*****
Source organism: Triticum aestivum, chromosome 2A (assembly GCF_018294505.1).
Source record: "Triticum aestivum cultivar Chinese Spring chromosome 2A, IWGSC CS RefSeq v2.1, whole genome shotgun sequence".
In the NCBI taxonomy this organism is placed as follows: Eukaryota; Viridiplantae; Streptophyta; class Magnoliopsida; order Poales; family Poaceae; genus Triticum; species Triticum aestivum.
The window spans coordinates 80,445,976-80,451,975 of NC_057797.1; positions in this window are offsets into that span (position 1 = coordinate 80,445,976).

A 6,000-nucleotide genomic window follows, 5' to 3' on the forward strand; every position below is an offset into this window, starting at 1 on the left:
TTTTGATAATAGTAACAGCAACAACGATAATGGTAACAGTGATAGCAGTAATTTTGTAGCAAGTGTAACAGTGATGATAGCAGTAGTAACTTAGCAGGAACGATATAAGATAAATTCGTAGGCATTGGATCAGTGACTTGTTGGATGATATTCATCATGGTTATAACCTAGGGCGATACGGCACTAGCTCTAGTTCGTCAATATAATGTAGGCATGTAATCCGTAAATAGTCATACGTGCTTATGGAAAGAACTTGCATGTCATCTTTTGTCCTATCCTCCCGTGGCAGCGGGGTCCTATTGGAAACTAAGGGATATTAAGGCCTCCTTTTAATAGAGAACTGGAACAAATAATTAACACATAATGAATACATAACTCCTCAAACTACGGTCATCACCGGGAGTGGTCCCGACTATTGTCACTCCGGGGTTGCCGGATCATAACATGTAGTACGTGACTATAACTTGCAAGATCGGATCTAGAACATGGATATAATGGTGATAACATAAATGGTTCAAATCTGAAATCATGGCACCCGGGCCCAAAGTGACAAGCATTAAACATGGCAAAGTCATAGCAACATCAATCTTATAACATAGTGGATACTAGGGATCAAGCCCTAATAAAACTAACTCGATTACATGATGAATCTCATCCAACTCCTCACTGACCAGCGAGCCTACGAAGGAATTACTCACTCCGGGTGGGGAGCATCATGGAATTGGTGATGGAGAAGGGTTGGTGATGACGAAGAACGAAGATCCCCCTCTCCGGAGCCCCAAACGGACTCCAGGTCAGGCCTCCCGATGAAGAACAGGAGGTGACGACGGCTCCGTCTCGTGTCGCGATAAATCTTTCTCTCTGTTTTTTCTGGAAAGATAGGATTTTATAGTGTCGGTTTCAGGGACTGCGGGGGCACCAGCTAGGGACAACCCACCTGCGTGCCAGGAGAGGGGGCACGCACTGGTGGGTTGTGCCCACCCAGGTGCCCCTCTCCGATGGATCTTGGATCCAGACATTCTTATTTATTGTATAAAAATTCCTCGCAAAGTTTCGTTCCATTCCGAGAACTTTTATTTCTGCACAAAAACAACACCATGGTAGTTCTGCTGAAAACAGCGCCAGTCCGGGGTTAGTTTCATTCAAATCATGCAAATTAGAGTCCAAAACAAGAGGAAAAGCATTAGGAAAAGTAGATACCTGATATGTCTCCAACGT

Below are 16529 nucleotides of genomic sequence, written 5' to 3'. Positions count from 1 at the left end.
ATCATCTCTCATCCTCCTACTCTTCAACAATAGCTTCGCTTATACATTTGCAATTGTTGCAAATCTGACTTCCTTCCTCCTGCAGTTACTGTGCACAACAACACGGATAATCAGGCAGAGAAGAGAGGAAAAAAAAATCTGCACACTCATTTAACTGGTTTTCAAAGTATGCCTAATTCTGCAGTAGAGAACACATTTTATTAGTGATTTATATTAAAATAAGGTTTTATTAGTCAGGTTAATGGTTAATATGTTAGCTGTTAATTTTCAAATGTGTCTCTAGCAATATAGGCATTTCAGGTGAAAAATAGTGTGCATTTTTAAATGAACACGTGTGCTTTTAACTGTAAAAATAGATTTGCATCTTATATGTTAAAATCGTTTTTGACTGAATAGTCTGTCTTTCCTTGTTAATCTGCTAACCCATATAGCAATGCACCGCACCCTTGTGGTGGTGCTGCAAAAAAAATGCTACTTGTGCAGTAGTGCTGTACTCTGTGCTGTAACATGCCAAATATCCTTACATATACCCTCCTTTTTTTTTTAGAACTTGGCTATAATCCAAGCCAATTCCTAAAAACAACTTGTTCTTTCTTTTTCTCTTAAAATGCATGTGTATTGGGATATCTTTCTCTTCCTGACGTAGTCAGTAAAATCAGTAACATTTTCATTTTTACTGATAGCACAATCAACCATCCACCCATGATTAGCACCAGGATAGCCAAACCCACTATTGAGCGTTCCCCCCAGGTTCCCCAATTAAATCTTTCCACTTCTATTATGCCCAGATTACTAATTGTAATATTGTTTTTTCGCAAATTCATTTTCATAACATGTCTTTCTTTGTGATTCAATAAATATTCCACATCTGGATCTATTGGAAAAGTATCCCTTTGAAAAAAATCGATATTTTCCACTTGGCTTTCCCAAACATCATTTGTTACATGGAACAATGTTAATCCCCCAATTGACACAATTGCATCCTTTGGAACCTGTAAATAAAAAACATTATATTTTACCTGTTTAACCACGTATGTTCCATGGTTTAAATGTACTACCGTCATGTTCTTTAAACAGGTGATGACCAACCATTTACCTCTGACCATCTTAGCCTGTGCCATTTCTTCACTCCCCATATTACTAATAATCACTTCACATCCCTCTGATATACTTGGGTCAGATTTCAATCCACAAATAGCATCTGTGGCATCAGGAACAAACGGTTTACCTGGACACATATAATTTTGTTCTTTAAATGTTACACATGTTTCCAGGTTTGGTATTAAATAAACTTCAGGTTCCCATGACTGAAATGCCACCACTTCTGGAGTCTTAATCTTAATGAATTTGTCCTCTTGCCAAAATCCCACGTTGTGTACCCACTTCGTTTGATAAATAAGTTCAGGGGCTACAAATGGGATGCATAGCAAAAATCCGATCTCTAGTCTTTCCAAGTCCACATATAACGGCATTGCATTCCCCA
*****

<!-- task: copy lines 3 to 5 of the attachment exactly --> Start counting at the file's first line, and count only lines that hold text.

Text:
In the NCBI taxonomy this organism is placed as follows: Eukaryota; Viridiplantae; Streptophyta; class Magnoliopsida; order Poales; family Poaceae; genus Triticum; species Triticum aestivum.
The window spans coordinates 80,445,976-80,451,975 of NC_057797.1; positions in this window are offsets into that span (position 1 = coordinate 80,445,976).

A 6,000-nucleotide genomic window follows, 5' to 3' on the forward strand; every position below is an offset into this window, starting at 1 on the left: